More than one-quarter of the 21.5 million individuals whose sensitive personal data was swept up in the data breach at the Office of Personnel Management last year had their fingerprint data compromised, the agency announced Wednesday.
OPM had originally estimated that 1.1 million fingerprint records had been stolen when hackers made their way into the agency's data systems, but upon further analysis, investigators from OPM and the Defense Department found "archived records" with additional fingerprint data. The government now estimates that 5.6 million individuals had their fingerprints stolen.
The breach that compromised the biometric data also affected Social Security numbers, health and financial information, names of relatives, and addresses. Officials have privately linked the data breach to China.
In its announcement, OPM sought to downplay the importance of the stolen fingerprint data. "Federal experts believe that, as of now, the ability to misuse fingerprint data is limited," an OPM spokesman said in a statement. "However, this probability could change over time as technology evolves."
Some experts are less confident about the fallout, even now, of a breach of so many fingerprint records. "It’s probably the biggest counterintelligence threat in my lifetime," said Jim Penrose—former chief of the Operational Discovery Center at the National Security Agency and now an executive vice president at the cybersecurity company Darktrace—earlier this summer.
“There’s no situation we’ve had like this before, the compromise of our fingerprints. And it doesn’t have any easy remedy or fix in the world of intelligence," Penrose said.
The government is putting together a group of experts from Defense, FBI, the Homeland Security Department, and other agencies to analyze the potential harm of the loss of this fingerprint data, OPM announced Wednesday, and find ways to prevent exploitation of the data.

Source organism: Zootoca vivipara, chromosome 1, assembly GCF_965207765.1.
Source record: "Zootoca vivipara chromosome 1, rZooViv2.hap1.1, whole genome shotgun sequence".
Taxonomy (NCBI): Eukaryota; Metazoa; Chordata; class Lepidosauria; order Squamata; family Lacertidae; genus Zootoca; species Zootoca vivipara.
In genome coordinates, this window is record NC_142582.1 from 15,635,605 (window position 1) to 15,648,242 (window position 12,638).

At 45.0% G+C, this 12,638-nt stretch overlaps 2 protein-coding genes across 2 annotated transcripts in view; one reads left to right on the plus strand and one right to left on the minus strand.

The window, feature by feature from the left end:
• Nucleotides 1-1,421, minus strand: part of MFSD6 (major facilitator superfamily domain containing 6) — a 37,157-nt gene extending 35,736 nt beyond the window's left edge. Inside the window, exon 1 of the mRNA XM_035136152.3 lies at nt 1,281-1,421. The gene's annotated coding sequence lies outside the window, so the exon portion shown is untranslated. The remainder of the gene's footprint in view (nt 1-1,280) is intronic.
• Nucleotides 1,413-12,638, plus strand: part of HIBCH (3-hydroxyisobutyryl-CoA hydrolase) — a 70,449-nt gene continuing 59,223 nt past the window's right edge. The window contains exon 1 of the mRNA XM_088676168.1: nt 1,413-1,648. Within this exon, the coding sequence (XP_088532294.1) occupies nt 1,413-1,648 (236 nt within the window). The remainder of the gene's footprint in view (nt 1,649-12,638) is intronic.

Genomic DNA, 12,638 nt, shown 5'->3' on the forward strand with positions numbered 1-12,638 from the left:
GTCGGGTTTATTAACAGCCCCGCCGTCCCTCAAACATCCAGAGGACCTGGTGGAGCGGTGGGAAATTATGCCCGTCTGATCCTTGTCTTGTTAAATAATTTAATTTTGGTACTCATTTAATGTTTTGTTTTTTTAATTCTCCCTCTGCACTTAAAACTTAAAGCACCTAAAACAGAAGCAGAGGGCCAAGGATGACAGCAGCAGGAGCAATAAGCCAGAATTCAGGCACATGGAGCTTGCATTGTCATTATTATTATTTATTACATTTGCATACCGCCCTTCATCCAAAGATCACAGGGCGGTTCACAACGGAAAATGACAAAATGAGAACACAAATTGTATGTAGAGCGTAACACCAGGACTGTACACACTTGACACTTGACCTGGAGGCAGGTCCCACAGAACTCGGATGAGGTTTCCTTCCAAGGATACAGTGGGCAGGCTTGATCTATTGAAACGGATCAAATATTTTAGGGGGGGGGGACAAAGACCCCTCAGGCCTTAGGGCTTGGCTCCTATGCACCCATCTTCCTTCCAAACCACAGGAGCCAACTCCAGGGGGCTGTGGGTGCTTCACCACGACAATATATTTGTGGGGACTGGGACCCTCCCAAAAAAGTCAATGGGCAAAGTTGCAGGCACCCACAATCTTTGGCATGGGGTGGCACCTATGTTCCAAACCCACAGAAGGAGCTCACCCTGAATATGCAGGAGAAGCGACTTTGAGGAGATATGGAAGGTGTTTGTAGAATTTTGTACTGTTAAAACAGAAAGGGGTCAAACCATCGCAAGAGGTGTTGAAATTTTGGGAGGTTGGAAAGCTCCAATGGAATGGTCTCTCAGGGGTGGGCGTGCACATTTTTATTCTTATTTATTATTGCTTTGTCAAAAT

For now, the individuals whose fingerprints were stolen will not get special treatment from the government. They, like the rest of the 21.5 million people implicated in the cyberattack, will receive three years of identity-theft protection services from Identity Guard, which was awarded a $133 million contract earlier this month.
None of the 21.5 million individuals have been notified yet, according to the OPM spokesman, but OPM Acting Director Beth Cobert has said the first notifications should go out by the end of this month.
The news, which coincided with a historic address from Pope Francis and President Obama at the White House, did not escape lawmakers' notice. “Today's blatant news dump is the clearest sign yet that the administration still acts like the OPM hack is a PR crisis instead of a national security threat," said Sen. Ben Sasse, a Republican from Nebraska. "The American people have no reason to believe that they've heard the full story and every reason to believe that Washington assumes they are too stupid or preoccupied to care about cybersecurity."
"OPM keeps getting it wrong," said House Oversight Committee Chairman Jason Chaffetz, a longtime critic of the agency's post-breach management. "This breach continues to worsen for the 21.5 million Americans affected. I have zero confidence in OPM’s competence and ability to manage this crisis. OPM's IT management team is not up to the task. They have bungled this every step of the way."
The agency's announcement comes just a day before Chinese President Xi Jinping is scheduled to arrive in Washington, D.C., for a series of high-level meetings. President Obama has said that cybersecurity will be high on the meeting agenda, and officials have indicated they will be firm on the issue of state-sponsored cyberattacks from China.
In a speech in Seattle yesterday, Xi denied that China is involved in cyberattacks. "The Chinese government will not, in whatever form, engage in commercial thefts or encourage or support such attempts by anyone," Xi said. "Both commercial cybertheft and hacking against government networks are crimes that must be punished in accordance with law and relevant international treaties."
We want to hear what you think about this article. Submit a letter to the editor or write to firstname.lastname@example.org.